- A witness has a physical incapacity such as poor eyesight.
- Motivation to lie such as having ill-will against the defendant or litigant.
Documentary evidence can become inadmissible if the judge decides it is irrelevant to the issue or if it is excluded based on rules against hearsay evidence, similar fact evidence, or opinion evidence. That is, the information is an opinion, hearsay, or similar to other facts presented. The admissibility or weight of a written record can also be negatively affected if it wasn’t created around the same time as the events it documents.
Are Meeting Minutes Admissible?
In 2001, the James Hardie Group restructured its business to protect itself from liabilities and compensate asbestos claimants. It did not have the available funds to meet the claims volume. Ten years later, the High Court of Australia heard the ASIC v Hellicar (James Hardie) case and ruled that seven Directors had breached their duties of care and diligence. The board’s meeting minutes were important evidence because they occurred in nearly the same time period as events.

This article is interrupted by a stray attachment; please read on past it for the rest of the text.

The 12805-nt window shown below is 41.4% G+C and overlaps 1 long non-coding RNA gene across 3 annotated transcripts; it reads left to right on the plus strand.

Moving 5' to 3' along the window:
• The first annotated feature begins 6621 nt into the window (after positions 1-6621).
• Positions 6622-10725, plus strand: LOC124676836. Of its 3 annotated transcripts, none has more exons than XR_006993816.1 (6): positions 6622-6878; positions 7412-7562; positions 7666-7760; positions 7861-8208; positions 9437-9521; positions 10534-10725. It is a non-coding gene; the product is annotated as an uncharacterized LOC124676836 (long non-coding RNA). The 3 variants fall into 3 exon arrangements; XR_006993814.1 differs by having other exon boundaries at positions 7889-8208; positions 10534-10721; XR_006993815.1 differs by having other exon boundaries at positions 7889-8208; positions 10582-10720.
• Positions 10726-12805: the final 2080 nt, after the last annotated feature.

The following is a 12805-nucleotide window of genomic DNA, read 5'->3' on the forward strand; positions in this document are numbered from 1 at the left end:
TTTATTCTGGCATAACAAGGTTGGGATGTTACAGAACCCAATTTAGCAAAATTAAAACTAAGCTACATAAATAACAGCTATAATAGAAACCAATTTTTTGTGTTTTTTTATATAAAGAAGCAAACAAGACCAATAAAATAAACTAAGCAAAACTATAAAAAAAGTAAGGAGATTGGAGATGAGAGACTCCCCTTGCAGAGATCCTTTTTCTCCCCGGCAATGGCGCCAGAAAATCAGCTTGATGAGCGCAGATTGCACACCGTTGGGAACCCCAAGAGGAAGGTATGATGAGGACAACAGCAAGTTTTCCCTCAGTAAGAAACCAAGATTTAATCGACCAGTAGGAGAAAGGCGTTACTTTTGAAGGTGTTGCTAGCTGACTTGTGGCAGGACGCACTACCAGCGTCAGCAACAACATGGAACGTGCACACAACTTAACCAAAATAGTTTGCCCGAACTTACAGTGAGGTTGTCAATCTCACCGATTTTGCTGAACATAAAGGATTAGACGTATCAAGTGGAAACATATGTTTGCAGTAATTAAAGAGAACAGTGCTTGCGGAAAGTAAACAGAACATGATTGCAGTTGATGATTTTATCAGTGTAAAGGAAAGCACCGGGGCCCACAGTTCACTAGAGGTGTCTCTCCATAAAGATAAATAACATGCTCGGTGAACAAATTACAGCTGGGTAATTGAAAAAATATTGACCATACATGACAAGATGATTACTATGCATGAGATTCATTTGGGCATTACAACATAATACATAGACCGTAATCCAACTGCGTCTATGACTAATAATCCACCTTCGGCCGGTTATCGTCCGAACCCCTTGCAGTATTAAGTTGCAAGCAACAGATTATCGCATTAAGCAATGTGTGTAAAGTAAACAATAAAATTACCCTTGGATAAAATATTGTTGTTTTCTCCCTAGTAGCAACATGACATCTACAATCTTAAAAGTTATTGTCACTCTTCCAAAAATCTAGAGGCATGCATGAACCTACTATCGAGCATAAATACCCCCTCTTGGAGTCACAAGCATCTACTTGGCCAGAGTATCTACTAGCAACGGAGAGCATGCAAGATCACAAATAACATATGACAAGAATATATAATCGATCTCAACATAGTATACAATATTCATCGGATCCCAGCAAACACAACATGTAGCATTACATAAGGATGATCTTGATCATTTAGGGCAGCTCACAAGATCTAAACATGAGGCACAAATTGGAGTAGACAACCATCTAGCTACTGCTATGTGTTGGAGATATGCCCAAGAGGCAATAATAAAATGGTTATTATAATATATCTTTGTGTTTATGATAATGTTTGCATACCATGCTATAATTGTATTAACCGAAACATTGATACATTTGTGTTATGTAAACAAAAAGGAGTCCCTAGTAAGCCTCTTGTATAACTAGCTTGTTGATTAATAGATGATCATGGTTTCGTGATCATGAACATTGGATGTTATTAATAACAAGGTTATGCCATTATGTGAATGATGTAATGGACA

Australia’s Corporations Act 2001 (Cth) requires that minutes be treated as a record of all decisions and actions made by directors during meetings because they are admissible as evidence of a court proceeding. There are three key obligations for board meetings. A minute book that documents meeting proceedings and resolutions within one month of the event must be maintained. Meeting minutes must be approved and signed by the chair within a reasonable time after the meeting. If a company or organisation has only one director, they must document declarations and keep them minute books.